What happened

On paper, it would appear the first half of 2020 set up nicely for Warren Buffett, the investor who famously said, "Be greedy when others are fearful, and fearful when others were greedy." Investors were certainly fearful in February and March as the COVID-19 pandemic swept across the globe, with the S&P 500 falling more than 30%.

But Buffett and Berkshire Hathaway (NYSE:BRK.A) (NYSE:BRK.B) mostly sat on the sidelines as the markets dropped, surprising investors. And questions about that inaction have lingered over the stock in the months since, causing Berkshire shares to miss out on the recent rally and leaving the stock down 21% in the first half of the year, according to data provided by S&P Global Market Intelligence.

BRK.A Chart

Berkshire data by YCharts.

So what

Berkshire has gained a reputation for using downturns to amass large stakes in long-term winners, famously doing a number of deals with large banks during the 2008-2009 downturn that have paid off well.

But as markets fell in 2020, Berkshire's most notable action was to sell, taking losses to exit large positions in the nation's four largest airlines. At his company's annual meeting, Buffett seemed full of doubt about his decision making, admitting he sold out of the positions because "I just decided that I'd made a mistake."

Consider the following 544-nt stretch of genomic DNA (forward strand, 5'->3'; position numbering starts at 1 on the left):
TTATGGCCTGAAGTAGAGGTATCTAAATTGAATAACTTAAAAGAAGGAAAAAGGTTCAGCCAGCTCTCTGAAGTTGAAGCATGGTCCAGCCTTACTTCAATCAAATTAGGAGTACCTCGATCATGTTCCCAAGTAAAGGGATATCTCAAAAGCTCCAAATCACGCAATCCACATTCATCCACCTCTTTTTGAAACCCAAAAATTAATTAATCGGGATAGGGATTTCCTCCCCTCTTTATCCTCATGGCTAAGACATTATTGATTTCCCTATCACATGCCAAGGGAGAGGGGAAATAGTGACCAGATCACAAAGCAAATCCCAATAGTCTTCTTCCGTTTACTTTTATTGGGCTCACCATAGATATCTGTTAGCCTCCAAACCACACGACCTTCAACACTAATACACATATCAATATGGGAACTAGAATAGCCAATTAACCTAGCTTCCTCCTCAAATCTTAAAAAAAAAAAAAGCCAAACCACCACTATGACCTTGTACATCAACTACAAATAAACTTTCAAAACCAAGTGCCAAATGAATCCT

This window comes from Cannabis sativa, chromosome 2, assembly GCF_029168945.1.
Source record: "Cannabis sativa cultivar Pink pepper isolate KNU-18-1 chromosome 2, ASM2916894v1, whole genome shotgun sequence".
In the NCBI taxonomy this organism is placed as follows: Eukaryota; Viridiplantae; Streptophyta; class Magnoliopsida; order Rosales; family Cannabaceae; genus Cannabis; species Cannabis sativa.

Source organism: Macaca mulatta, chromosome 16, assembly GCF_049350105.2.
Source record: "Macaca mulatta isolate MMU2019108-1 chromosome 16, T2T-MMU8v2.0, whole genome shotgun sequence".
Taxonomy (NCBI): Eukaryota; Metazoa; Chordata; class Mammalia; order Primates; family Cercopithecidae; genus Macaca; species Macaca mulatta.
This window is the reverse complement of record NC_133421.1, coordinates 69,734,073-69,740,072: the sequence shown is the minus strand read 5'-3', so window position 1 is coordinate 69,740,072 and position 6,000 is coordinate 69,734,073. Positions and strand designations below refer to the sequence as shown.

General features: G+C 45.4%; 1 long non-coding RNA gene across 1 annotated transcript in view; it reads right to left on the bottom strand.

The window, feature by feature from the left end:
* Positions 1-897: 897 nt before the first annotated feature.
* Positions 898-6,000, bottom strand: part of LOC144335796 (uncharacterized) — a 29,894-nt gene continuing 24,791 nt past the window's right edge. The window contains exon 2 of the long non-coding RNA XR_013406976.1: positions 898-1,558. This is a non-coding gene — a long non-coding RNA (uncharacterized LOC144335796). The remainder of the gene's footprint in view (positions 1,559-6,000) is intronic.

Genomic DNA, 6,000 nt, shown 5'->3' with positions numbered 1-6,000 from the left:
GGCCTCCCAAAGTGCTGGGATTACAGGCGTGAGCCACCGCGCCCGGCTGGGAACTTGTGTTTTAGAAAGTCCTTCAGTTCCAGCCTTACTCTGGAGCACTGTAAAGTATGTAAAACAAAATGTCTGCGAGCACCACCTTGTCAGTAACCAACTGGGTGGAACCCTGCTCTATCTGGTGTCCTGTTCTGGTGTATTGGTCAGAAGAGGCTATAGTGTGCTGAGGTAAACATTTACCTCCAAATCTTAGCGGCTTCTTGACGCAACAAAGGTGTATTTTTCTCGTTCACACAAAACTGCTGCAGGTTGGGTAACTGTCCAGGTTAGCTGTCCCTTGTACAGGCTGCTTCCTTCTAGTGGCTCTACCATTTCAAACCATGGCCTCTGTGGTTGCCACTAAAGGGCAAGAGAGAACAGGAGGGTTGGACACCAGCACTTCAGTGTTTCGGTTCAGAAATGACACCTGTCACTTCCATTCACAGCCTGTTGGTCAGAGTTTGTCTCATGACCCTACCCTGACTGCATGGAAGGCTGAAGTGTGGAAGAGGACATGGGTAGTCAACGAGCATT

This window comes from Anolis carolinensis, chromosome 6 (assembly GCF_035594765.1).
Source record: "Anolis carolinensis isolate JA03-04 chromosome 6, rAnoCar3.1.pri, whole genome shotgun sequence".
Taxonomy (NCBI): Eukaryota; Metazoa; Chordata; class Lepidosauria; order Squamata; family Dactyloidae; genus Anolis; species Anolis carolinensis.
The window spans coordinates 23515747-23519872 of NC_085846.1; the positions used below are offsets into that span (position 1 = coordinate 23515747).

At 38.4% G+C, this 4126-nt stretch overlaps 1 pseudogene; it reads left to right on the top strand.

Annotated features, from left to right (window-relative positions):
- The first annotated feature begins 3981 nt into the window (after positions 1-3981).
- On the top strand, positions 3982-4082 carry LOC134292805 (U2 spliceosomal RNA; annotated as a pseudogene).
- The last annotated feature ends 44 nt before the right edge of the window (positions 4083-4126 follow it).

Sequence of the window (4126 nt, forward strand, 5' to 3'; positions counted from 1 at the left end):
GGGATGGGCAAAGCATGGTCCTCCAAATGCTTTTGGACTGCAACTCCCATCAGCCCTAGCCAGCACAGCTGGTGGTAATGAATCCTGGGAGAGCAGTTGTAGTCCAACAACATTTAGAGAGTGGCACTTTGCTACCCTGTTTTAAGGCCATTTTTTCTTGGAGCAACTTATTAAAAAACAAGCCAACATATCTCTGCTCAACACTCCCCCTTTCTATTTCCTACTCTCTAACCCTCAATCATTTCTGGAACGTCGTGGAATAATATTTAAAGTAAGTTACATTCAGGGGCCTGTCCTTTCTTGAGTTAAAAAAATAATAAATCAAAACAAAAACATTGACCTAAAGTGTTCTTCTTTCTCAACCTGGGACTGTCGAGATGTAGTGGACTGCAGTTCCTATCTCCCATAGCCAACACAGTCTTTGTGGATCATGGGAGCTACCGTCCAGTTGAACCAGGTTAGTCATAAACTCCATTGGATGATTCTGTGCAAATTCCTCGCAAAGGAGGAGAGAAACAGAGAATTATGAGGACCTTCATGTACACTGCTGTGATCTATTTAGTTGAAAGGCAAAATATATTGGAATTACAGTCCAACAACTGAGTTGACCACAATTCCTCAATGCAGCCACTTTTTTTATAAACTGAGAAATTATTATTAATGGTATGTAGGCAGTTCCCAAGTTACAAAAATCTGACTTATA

Warren Buffett

Warren Buffett. Image source: The Motley Fool.

Berkshire's lack of activity during the downturn seemed to surprise market watchers and drained the momentum from the shares. As the broader indexes recovered in May and into June, Berkshire Hathaway shares remained stuck in neutral.

Now what

Many an investor has been left looking like a lower-case fool for questioning the acumen of Warren Buffett over the years, and I'm loath to do it now.

Although broader markets have recovered most of what was lost during the early days of the pandemic, there are worrisome signs that cases are spiking in many states, which could lead to a new round of business closures. If so, Buffett might yet have another chance to fire his so-called "elephant gun" and look smarter than all of us who questioned him.

All of the deal talk also distracts from the solid collection of businesses that Berkshire has accumulated over the years. The portfolio of wholly owned assets throws off more than $35 billion in operating cash flow annually. It also owns a number of top-performing stocks, including Apple, and still has a huge cash pile to eventually put to work to create shareholder value.

This wasn't the best six months to be a Berkshire Hathaway shareholder, but Buffett and his company have always been about the long game. It's way too soon to write off this longtime outperformer.

This article represents the opinion of the writer, who may disagree with the “official” recommendation position of a Motley Fool premium advisory service. We’re motley! Questioning an investing thesis -- even one of our own -- helps us all think critically about investing and make decisions that help us become smarter, happier, and richer.